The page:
Managing by the Numbers: A Commonsense Guide to Understanding and Using Your Company's Financials

Managing by the Numbers: A Commonsense Guide to Understanding and Using Your Company's Financials

Managing by the Numbers: A Commonsense Guide to Understanding and Using Your Company's Financials

Managing by the Numbers: A Commonsense Guide to Understanding and Using Your Company's Financials

Synopsis

Everyone interested in building a stronger business needs to understand and use the information captured in financial statements. In Managing by the Numbers, business education and accounting experts Chuck Kremer and Ron Rizzuto team up with open-book management authority John Case to demystify the numbers. They present a practical, common-sense approach to reading financial statements and to managing the three bottom lines of business financial performance: net profit, operating cash flow, and return on assets. The book features numerous exercises and examples (with associated templates available on the Web), a powerful new management tool known as "The Financial Scoreboard", and an extensive glossary. Managing by the Numbers is an essential resource for entrepreneurs, business owners, managers, and anyone eager to improve their mastery of the financial side of running a business.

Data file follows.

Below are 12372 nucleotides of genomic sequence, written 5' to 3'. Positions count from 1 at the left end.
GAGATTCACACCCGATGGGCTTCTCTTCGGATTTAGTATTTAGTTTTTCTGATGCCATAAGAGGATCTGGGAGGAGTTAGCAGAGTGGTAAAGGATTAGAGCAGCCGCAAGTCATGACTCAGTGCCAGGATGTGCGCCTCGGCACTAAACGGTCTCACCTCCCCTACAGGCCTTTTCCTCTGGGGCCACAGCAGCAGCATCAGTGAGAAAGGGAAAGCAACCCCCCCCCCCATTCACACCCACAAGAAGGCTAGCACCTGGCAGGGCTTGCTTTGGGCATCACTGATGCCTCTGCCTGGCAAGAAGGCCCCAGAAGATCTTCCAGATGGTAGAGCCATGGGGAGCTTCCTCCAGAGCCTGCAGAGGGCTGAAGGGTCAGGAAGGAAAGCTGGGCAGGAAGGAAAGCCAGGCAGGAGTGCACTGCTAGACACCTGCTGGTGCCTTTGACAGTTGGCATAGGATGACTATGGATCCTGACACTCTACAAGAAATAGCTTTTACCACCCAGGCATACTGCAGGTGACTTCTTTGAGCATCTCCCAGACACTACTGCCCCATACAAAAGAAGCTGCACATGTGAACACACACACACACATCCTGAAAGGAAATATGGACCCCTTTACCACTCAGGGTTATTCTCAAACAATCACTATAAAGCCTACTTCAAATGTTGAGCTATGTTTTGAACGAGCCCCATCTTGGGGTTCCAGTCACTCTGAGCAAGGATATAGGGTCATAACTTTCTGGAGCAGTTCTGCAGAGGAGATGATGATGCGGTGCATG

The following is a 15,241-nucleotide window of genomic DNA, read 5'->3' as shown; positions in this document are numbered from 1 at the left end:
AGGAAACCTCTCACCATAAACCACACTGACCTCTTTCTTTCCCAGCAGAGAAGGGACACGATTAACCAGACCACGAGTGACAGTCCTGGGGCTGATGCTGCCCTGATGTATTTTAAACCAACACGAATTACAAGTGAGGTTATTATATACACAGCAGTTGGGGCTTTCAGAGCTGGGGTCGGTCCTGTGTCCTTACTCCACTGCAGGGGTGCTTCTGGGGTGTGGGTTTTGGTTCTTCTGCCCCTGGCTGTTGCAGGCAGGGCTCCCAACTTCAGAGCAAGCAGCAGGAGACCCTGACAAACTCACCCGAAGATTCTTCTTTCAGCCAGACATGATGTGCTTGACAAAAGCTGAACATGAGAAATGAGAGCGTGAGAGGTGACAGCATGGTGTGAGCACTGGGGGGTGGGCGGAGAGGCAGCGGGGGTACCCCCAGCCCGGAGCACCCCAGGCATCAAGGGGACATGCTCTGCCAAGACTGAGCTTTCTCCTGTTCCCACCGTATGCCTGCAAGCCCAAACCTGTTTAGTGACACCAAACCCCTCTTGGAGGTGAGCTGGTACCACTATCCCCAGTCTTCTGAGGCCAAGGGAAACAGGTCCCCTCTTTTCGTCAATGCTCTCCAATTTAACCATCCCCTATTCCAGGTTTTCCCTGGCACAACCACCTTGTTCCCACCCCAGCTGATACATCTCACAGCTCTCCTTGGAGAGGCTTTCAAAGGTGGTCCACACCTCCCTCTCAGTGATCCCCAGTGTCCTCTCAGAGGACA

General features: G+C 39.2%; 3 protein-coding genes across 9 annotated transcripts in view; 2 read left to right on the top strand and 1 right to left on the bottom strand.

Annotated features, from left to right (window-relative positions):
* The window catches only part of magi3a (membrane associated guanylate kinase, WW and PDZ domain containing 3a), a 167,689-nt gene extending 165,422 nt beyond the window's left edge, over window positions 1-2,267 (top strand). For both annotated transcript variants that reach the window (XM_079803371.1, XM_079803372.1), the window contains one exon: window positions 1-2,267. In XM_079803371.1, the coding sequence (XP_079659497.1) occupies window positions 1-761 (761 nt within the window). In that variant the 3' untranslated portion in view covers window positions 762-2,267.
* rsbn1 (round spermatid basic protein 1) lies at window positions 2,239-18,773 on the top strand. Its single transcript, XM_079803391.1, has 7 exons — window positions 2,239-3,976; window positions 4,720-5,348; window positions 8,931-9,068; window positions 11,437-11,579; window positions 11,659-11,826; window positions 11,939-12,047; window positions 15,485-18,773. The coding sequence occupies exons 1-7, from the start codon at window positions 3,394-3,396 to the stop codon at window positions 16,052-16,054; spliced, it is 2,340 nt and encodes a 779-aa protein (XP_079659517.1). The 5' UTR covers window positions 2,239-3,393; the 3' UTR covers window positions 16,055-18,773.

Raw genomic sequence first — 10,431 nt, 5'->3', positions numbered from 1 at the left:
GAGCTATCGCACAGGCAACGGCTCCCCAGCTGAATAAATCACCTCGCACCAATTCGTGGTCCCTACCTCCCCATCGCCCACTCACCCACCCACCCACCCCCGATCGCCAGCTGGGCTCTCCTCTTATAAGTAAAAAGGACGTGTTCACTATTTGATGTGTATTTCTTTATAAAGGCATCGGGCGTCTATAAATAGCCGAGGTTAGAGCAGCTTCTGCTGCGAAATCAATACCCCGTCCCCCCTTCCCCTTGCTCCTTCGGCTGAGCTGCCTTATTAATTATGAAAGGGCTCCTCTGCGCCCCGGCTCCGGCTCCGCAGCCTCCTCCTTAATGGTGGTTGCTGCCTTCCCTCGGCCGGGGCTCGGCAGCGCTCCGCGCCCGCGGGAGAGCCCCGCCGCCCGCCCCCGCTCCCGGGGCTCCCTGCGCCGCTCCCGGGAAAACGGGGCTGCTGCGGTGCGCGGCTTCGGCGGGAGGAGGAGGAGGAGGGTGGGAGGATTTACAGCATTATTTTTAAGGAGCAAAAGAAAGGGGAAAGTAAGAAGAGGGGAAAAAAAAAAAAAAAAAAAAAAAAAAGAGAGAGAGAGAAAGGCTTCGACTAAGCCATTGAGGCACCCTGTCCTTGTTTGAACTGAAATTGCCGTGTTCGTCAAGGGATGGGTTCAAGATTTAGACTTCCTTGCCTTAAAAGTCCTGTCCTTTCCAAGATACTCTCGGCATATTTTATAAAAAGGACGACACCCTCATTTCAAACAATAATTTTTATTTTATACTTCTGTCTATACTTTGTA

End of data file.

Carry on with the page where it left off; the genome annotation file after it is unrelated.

Excerpt


Why Your Company's Checkbook Doesn't Tell You Everything You Need to Know

WOULDN'T IT BE GREAT IF COMPANIES DIDN'T NEED accounting? Business owners would save money. They wouldn't have to listen to all that financial jargon (and feel dumb because they don't understand it). If you look at households, it's tempting to believe that accounting really is unnecessary. Households have money coming in and money going out, just like businesses. But most families don't need an accountant; they can tell how they're doing just by looking at their bank accounts, their outstanding loans, and a few other numbers. Can't a business be run out of a checkbook in much the same way?

Unfortunately, it can't. Well, it can--but that's a surefire path to trouble.

The fact is, we're not big believers in many conventional accounting practices. We think that most financial statements are too hard to understand. We think they don't tell you everything you need to know. In this book, ironically, we'll be emphasizing the importance of a direct cash-flow statement, which many accountants ignore--and which isn't so different from checkbook-style accounting.

But we don't want to throw out the baby with the bathwater. We believe that the underlying principles of accounting are sound. We think . . .

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